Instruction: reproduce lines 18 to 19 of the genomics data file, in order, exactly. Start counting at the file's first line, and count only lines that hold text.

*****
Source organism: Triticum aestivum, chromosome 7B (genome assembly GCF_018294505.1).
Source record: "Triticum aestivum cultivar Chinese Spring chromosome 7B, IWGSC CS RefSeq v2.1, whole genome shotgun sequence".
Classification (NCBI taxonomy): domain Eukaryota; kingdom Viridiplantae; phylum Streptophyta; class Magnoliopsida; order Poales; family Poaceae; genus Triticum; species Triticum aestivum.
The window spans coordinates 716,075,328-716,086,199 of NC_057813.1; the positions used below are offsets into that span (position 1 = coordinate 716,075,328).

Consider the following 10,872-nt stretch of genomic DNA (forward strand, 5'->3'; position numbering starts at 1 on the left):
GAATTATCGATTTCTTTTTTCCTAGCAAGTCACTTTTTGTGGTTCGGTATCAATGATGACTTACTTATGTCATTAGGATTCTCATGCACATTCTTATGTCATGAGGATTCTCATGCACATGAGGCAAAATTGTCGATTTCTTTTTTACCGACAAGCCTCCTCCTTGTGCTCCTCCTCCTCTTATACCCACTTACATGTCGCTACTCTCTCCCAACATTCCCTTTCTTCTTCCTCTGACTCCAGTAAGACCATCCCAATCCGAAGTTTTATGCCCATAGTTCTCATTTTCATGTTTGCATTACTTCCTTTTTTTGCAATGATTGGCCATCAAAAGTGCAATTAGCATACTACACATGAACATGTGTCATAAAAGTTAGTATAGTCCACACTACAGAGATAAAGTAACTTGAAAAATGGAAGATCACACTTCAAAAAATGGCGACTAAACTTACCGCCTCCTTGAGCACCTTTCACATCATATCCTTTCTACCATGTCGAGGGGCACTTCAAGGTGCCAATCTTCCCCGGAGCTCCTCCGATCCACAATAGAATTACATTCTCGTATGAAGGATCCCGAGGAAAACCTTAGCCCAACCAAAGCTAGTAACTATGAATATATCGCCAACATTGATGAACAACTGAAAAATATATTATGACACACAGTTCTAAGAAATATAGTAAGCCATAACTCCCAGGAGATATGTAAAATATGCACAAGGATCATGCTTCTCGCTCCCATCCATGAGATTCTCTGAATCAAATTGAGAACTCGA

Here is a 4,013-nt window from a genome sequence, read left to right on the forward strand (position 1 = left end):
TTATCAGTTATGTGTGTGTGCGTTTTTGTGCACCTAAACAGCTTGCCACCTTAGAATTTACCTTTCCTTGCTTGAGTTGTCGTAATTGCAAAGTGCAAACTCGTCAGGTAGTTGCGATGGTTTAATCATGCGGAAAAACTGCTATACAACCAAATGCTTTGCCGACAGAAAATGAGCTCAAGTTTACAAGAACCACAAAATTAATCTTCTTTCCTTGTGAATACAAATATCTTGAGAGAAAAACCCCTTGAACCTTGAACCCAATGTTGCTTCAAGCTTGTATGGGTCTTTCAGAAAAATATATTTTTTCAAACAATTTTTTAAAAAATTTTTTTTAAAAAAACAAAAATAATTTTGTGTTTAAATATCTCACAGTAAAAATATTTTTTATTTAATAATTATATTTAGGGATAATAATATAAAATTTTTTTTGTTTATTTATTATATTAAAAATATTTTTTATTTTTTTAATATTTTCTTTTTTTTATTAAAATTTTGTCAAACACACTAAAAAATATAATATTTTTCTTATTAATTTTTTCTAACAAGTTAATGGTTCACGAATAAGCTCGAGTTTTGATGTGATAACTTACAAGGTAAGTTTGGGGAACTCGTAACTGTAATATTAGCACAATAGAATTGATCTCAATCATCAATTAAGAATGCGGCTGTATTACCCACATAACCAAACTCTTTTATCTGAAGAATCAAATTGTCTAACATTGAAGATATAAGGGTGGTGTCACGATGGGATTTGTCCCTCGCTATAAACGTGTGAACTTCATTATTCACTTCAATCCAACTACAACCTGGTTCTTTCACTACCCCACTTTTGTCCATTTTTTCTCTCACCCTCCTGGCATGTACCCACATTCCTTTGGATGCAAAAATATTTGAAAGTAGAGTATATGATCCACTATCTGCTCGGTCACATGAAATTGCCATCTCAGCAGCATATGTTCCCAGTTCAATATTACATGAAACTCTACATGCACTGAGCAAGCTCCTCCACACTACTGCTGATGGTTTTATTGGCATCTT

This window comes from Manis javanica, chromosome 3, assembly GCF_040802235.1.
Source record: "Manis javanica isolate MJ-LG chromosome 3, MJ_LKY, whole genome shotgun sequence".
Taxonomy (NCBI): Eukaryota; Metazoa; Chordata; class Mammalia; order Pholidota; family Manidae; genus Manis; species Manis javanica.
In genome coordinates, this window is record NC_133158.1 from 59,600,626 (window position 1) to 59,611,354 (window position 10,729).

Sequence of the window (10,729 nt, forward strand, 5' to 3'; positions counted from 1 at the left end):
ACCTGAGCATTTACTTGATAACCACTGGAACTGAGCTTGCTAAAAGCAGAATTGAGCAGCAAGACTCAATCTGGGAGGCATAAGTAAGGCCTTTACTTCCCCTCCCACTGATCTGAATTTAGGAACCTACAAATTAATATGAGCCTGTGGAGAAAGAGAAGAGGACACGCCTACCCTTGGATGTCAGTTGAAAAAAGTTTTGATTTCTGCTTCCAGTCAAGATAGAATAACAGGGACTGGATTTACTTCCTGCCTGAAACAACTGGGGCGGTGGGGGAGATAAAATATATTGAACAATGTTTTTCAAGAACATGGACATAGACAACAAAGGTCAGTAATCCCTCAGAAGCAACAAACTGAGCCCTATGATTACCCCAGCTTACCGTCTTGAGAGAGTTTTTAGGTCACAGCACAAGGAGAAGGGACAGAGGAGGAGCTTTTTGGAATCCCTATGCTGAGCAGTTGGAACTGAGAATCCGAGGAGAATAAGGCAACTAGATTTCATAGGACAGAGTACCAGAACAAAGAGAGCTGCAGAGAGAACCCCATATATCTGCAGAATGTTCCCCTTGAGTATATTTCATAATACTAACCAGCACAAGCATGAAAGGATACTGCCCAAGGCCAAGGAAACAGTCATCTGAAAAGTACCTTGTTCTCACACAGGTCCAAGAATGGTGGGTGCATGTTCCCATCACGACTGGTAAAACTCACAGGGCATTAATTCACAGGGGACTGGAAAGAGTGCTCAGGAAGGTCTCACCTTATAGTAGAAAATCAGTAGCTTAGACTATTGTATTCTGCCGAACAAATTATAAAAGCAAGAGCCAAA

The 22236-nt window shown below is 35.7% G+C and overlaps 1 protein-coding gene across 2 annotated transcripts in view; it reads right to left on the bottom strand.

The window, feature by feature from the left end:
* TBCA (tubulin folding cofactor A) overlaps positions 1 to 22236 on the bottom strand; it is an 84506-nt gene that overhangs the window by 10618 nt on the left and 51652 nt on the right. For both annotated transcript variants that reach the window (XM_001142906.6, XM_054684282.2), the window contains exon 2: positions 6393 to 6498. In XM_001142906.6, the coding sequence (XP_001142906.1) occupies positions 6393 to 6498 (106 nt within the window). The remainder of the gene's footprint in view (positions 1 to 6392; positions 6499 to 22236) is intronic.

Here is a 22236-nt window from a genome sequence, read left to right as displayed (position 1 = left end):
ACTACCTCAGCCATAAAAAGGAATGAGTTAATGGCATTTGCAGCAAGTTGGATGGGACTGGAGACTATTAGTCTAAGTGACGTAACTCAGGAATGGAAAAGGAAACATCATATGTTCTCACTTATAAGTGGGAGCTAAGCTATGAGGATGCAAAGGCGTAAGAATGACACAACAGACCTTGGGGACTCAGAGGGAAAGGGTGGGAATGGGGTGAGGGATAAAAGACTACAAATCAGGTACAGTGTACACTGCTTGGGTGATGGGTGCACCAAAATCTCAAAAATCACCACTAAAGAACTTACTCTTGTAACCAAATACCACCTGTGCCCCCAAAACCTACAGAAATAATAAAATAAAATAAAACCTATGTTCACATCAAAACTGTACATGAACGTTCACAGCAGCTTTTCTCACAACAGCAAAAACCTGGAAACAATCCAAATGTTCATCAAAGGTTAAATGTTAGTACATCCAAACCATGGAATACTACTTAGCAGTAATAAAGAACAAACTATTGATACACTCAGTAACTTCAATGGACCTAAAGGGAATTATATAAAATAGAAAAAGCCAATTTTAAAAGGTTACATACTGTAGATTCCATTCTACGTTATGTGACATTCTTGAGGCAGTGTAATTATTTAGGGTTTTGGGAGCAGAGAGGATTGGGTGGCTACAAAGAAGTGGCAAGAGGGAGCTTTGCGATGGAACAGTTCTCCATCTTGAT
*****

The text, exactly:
Here is a 22236-nt window from a genome sequence, read left to right as displayed (position 1 = left end):
ACTACCTCAGCCATAAAAAGGAATGAGTTAATGGCATTTGCAGCAAGTTGGATGGGACTGGAGACTATTAGTCTAAGTGACGTAACTCAGGAATGGAAAAGGAAACATCATATGTTCTCACTTATAAGTGGGAGCTAAGCTATGAGGATGCAAAGGCGTAAGAATGACACAACAGACCTTGGGGACTCAGAGGGAAAGGGTGGGAATGGGGTGAGGGATAAAAGACTACAAATCAGGTACAGTGTACACTGCTTGGGTGATGGGTGCACCAAAATCTCAAAAATCACCACTAAAGAACTTACTCTTGTAACCAAATACCACCTGTGCCCCCAAAACCTACAGAAATAATAAAATAAAATAAAACCTATGTTCACATCAAAACTGTACATGAACGTTCACAGCAGCTTTTCTCACAACAGCAAAAACCTGGAAACAATCCAAATGTTCATCAAAGGTTAAATGTTAGTACATCCAAACCATGGAATACTACTTAGCAGTAATAAAGAACAAACTATTGATACACTCAGTAACTTCAATGGACCTAAAGGGAATTATATAAAATAGAAAAAGCCAATTTTAAAAGGTTACATACTGTAGATTCCATTCTACGTTATGTGACATTCTTGAGGCAGTGTAATTATTTAGGGTTTTGGGAGCAGAGAGGATTGGGTGGCTACAAAGAAGTGGCAAGAGGGAGCTTTGCGATGGAACAGTTCTCCATCTTGAT